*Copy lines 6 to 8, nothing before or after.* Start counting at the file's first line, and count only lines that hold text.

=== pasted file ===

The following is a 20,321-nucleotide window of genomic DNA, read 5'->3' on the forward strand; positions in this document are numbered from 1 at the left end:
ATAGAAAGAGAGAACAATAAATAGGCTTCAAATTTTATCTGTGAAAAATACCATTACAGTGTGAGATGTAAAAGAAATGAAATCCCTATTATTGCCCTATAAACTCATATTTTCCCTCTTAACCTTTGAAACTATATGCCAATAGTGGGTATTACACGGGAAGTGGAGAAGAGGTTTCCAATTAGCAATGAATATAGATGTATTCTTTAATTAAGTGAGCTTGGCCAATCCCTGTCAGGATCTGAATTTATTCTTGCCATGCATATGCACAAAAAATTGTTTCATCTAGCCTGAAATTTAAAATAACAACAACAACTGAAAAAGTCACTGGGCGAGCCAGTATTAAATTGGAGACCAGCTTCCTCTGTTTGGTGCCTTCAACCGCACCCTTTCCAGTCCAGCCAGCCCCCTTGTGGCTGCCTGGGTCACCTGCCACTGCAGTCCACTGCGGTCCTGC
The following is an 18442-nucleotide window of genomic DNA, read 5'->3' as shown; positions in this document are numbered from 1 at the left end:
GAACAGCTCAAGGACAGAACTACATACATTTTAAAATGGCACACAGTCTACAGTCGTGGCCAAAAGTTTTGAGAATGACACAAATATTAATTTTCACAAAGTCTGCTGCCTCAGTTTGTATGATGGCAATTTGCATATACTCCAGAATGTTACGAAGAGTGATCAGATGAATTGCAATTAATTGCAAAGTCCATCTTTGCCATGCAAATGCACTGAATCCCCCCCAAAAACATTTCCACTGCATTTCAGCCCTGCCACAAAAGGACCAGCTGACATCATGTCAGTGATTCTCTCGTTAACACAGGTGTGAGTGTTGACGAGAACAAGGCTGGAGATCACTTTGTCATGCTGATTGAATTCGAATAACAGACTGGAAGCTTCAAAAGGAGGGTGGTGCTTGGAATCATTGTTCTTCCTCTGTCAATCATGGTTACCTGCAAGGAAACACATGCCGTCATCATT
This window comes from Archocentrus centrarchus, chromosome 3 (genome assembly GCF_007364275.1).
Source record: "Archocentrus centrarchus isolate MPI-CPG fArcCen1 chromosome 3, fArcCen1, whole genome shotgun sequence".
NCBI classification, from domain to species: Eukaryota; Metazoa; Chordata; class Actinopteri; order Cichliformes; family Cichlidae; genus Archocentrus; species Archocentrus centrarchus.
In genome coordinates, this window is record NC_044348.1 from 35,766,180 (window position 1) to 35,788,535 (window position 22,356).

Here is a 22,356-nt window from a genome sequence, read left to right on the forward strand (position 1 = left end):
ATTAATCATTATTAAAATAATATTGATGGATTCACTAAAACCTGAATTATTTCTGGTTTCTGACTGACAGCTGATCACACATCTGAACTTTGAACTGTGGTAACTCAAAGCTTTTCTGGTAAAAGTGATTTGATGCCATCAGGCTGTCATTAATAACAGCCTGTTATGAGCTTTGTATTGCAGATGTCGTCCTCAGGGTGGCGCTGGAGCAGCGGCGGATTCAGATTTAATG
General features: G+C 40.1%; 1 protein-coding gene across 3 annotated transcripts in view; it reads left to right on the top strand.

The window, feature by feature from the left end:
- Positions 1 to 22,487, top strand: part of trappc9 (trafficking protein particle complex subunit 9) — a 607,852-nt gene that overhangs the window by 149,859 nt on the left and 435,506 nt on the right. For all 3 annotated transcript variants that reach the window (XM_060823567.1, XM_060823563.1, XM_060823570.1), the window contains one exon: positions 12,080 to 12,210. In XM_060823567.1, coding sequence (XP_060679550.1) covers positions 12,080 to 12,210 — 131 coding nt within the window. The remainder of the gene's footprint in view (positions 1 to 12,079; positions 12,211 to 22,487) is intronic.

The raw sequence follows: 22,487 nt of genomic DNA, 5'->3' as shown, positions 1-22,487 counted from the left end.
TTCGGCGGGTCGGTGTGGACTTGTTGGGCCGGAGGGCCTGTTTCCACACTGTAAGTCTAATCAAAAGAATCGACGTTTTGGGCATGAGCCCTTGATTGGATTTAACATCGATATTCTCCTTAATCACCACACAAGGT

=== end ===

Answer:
Source record: "Archocentrus centrarchus isolate MPI-CPG fArcCen1 chromosome 3, fArcCen1, whole genome shotgun sequence".
NCBI classification, from domain to species: Eukaryota; Metazoa; Chordata; class Actinopteri; order Cichliformes; family Cichlidae; genus Archocentrus; species Archocentrus centrarchus.
In genome coordinates, this window is record NC_044348.1 from 35,766,180 (window position 1) to 35,788,535 (window position 22,356).